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Short Walks: Using AppSettings.json in ASP.NET Core

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Short Walks: Using AppSettings.json in ASP.NET Core

ASP.NET Core handles configuration files a little differently. Come find out how they're different and what it means for you.

· Web Dev Zone ·
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One of the things that is very different when you move to ASP.NET Core is the way that configuration files are treated. This partly comes from the drive to move things that are not configuration out of configuration files. It looks like the days of app.config and web.config are numbered and, in their place, we have AppSettings.Json. Here's an example of what that new file might look like:

{
  "Logging": {
    "LogLevel": {
      "Default": "Warning"
    }
  },
  "AzureAppSettings": {
    "ApplicationInsightsKey": "1827374d-1d50-428d-92a1-c65fv2d73272"
  }

}

The old files were very flat and, using the configuration manager, you could simply read a setting; something like this:

var appSettings = ConfigurationManager.AppSettings;
string result = appSettings[key];

So, the first question is: can you still do this? The answer is, pretty much, yes:

public void ConfigureServices(IServiceCollection services)
{            
    IConfigurationBuilder builder = new ConfigurationBuilder()
          .SetBasePath(Directory.GetCurrentDirectory())
          .AddJsonFile("appsettings.json");
    Configuration = builder.Build();

    Configuration["AzureAppSettings:ApplicationInsightsKey"]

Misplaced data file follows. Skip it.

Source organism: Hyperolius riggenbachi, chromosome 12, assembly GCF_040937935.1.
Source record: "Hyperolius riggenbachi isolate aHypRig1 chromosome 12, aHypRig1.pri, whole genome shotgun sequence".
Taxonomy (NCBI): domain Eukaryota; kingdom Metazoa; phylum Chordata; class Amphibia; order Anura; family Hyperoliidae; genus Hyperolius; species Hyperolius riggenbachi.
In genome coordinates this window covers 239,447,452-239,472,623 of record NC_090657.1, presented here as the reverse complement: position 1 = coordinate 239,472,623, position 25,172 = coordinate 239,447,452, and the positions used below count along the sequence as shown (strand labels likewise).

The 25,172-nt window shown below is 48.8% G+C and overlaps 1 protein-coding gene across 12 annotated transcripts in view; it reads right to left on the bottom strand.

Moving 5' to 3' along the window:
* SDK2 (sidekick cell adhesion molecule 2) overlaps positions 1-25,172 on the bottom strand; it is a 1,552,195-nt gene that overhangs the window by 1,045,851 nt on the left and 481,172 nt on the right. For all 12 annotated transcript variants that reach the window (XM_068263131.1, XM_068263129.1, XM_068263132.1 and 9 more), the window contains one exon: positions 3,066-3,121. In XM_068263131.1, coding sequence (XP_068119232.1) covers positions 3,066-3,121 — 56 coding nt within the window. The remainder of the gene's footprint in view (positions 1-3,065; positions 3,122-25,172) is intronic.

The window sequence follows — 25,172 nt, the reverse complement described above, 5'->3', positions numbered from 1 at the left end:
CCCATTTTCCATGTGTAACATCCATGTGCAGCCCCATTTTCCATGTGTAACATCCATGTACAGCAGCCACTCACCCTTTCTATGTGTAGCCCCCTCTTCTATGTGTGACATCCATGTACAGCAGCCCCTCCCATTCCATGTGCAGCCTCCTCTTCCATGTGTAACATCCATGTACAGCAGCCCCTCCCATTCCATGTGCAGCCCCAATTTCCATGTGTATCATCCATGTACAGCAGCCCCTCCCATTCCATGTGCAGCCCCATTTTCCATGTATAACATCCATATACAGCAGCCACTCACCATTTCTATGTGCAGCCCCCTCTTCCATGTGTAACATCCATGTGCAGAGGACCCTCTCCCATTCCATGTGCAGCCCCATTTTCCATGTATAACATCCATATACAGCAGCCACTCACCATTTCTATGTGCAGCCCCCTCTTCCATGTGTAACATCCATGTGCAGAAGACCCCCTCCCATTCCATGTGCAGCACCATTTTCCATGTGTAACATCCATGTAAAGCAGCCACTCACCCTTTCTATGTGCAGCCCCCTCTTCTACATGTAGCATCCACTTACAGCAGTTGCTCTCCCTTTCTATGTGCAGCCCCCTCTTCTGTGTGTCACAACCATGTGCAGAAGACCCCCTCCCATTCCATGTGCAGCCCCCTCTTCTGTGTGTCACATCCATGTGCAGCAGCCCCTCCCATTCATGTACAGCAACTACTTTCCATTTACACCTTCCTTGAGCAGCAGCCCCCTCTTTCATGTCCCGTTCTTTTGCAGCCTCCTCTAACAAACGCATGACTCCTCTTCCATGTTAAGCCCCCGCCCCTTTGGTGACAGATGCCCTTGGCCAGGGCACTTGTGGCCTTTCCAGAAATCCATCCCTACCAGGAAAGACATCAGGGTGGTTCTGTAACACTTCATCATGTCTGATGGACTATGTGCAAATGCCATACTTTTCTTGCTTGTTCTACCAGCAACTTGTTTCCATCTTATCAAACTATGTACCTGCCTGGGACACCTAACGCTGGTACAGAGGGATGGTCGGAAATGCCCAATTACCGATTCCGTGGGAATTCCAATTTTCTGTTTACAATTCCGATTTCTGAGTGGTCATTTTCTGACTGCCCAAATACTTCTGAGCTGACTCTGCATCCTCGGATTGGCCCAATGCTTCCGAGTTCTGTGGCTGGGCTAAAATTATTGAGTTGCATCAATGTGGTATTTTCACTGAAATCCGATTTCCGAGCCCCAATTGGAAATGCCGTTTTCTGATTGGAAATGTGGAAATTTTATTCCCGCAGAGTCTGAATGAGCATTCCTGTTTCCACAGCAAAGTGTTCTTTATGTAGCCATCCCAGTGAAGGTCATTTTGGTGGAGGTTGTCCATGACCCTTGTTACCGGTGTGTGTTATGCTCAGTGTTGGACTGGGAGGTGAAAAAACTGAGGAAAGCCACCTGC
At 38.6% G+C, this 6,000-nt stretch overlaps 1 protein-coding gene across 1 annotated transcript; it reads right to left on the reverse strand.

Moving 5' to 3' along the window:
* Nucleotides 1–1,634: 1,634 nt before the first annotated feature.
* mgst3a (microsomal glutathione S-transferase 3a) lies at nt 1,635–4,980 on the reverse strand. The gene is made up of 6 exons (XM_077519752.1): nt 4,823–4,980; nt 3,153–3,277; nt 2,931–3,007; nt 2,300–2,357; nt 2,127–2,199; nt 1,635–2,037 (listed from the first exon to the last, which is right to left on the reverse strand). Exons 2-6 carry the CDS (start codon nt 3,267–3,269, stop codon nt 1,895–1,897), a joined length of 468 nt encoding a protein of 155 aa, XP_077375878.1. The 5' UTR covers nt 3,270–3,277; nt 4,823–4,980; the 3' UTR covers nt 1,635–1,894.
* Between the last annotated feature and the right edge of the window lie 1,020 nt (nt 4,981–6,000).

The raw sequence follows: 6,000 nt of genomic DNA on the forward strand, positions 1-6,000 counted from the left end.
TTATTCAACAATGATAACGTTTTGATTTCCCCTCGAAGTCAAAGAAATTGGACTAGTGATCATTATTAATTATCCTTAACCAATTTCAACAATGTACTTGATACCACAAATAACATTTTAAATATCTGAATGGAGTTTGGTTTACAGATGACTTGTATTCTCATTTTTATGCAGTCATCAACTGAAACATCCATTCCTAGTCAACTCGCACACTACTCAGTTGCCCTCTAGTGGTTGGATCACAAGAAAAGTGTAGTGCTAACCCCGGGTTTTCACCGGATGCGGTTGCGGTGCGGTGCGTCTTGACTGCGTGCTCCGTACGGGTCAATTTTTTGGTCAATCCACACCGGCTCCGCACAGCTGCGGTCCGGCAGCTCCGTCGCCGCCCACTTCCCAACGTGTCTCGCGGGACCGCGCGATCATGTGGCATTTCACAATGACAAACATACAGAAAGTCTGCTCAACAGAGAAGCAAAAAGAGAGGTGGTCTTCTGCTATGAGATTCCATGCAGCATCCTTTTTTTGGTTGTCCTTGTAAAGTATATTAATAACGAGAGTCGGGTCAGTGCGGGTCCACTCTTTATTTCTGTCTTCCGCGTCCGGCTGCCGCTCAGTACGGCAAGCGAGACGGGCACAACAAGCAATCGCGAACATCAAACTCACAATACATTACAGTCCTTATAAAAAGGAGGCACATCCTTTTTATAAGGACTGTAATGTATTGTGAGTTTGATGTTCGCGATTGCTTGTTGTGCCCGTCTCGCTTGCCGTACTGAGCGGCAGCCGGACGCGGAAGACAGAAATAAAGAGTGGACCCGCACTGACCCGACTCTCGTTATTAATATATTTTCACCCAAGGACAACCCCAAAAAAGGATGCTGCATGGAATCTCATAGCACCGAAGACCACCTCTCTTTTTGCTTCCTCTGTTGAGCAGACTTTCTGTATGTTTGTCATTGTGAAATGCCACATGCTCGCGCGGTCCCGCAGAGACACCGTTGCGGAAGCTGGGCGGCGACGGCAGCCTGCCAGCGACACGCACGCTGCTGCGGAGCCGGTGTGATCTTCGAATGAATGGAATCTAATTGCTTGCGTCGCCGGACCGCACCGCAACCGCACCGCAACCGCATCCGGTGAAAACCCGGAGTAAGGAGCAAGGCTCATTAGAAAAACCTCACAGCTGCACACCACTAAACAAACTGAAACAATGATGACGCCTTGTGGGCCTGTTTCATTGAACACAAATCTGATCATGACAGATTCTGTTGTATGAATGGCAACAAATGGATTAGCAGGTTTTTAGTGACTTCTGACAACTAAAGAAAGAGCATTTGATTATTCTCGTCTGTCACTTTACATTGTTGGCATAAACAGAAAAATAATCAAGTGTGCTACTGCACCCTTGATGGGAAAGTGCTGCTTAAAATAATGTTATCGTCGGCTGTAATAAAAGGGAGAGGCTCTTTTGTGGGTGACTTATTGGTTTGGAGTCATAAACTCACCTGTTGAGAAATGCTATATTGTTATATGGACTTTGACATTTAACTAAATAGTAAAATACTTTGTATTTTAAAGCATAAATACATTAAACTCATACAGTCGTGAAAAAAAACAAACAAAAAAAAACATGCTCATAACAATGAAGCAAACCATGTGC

However, you now have the option of creating a class to represent your settings; something like:

AzureAppSettings azureAppSettings = new AzureAppSettings();
Configuration.GetSection("AzureAppSettings").Bind(azureAppSettings);

If you use this approach then you'll need an extension library from NuGet:

Install-Package Microsoft.Extensions.Configuration.Binder

Is It Better, or Worse?

At first glance, it would appear that things have gotten worse; or at least, more complex. However, the previous method had one massive problem: it was a static class. The result of this is that most people have written their own wrapper around theConfigurationManager class. We now have a class that can be injected out of the box; alternatively, you can split your configuration up into classes, and pass the classes around; the more I think about this, the better I like it: it makes more sense to have a class or method accept parameters that are necessary for its execution and, arguably, breaks the single responsibility principle if you're faffing around trying to work out if you have all the operating parameters.

The other advantage here is that the configuration file can now be hierarchical. If you have well designed, small pieces of software then this might not seem like much of an advantage, but if you have 150 settings in your web.config, it makes all the difference.

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Topics:
asp.net core ,configuration ,json ,web dev ,c#

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